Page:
7. Implement Good HR Practices – Conducting checks on candidates before they walk in the door can go a long way in preventing fraud. If they are never employed, they never commit occupational fraud. Also, having exit interviews can be a very useful tool in finding out about fraud, waste, and abuse in your organization. Without the interview, exiting employees may not bother to tell you what they know. These checks include:
    1. Background checks.
    2. Credit checks.
    3. Performance evaluation processes.
    4. Exit interviews.
  8. Inventory Control – Sloppiness in inventory controls can leave you vulnerable to shrink. Be especially vigilant with small, high-value inventory or valuable scrap. Here are a few things you can implement to enhance your inventory controls:
    1. A reliable inventory system.
    2. Control over inventory adjustments.
    3. Strategically placed cameras.
    4. Cycle counts and test counts.
    5. Physical inventory adjustment follow-up.
  9. Review of Bank Statements & Canceled Checks – This is one of the easiest, yet most overlooked, fraud detection controls. This can prevent and detect many different types of fraud, and it doesn’t have to be done every month to be effective—although we of course recommend a monthly review if possible. Review:
    1. Bank statements for ATM transactions, counter withdrawals, unusual ACH transactions, credit card payments, etc.
    2. Canceled checks for unusual payees, endorsements, and amounts.
  10. Implement Mandatory Vacations – You know those employees who never take a vacation day, and if they do, they are checking in the whole time? It may not be because they are super dedicated. Many problems are identified during perpetrator vacations, as someone must fill in for them to perform their duties. Implementing mandatory vacations (or job rotations) can help identify fraudulent activities.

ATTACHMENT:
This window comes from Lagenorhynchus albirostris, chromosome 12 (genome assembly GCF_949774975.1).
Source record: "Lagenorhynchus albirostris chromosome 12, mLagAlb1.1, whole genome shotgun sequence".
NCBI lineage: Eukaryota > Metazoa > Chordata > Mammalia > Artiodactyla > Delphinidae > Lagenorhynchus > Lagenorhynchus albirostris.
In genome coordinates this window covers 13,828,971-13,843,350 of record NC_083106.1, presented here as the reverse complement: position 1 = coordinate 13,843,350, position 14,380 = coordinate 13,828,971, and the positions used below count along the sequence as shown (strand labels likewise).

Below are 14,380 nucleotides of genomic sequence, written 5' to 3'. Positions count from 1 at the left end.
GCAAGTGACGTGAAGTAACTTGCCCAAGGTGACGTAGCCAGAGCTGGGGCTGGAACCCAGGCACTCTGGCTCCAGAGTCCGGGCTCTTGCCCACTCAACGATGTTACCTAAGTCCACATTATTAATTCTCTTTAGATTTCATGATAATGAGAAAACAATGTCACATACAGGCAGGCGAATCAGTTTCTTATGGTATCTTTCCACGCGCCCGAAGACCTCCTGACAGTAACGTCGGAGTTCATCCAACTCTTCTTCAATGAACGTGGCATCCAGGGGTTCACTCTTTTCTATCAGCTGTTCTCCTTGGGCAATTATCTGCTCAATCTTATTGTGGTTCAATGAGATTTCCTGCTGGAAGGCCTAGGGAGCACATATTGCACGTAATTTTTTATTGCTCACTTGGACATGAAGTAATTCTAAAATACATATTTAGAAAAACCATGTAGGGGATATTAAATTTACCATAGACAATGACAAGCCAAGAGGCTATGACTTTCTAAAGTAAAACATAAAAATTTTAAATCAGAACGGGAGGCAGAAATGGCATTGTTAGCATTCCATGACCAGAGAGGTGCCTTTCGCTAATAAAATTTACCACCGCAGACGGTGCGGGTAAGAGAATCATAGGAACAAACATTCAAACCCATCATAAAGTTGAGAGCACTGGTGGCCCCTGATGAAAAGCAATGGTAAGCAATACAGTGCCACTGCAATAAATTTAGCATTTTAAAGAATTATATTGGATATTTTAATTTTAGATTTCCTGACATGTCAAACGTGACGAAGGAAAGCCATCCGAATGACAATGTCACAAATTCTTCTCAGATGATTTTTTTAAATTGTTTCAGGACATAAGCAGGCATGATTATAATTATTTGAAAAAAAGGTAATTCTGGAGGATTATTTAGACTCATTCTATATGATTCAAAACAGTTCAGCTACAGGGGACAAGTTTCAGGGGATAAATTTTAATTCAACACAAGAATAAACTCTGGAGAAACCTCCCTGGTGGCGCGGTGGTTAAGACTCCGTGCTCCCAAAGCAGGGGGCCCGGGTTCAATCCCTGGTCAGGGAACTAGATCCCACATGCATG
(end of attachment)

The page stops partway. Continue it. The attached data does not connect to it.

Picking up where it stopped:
11. Credit Card & Expense Reimbursement Policies – Purchase and credit cards are a very common tool for committing fraud. They are convenient and, if monitored, can be very useful. However, having strong controls in place is essential to reducing your fraud risk. Start with a clearly defined policy on what is and is not acceptable:
    1. Card use for “business purposes” is not good enough.
    2. What types for expenses do you really want to be paying?
    3. What types of expenses are not acceptable?
    4. What documentation is required?
    5. Soft expenses need better documentation of business purpose and who was present (meals and entertainment, sporting events, etc.).
    6. Policies need more details and enforcement.
  12. Review of Credit Cards & Expenses – Similar to tip 11 above, diligent review of credit cards and expenses is needed. This task needs to be assigned to the right person who needs support to perform the appropriate level of review.
  13. Fraud Risk Assessment – This is like going to the doctor for a checkup. It’s not something you need to do all the time, but it’s a great idea to do annually or biannually. Your company or organization changes, and with the changes come different risks. A periodic fraud risk assessment will help you adapt to those changes and allow you to understand your fraud risks and help you focus your efforts. This assessment should be performed by someone who looks at fraud issues on a regular basis.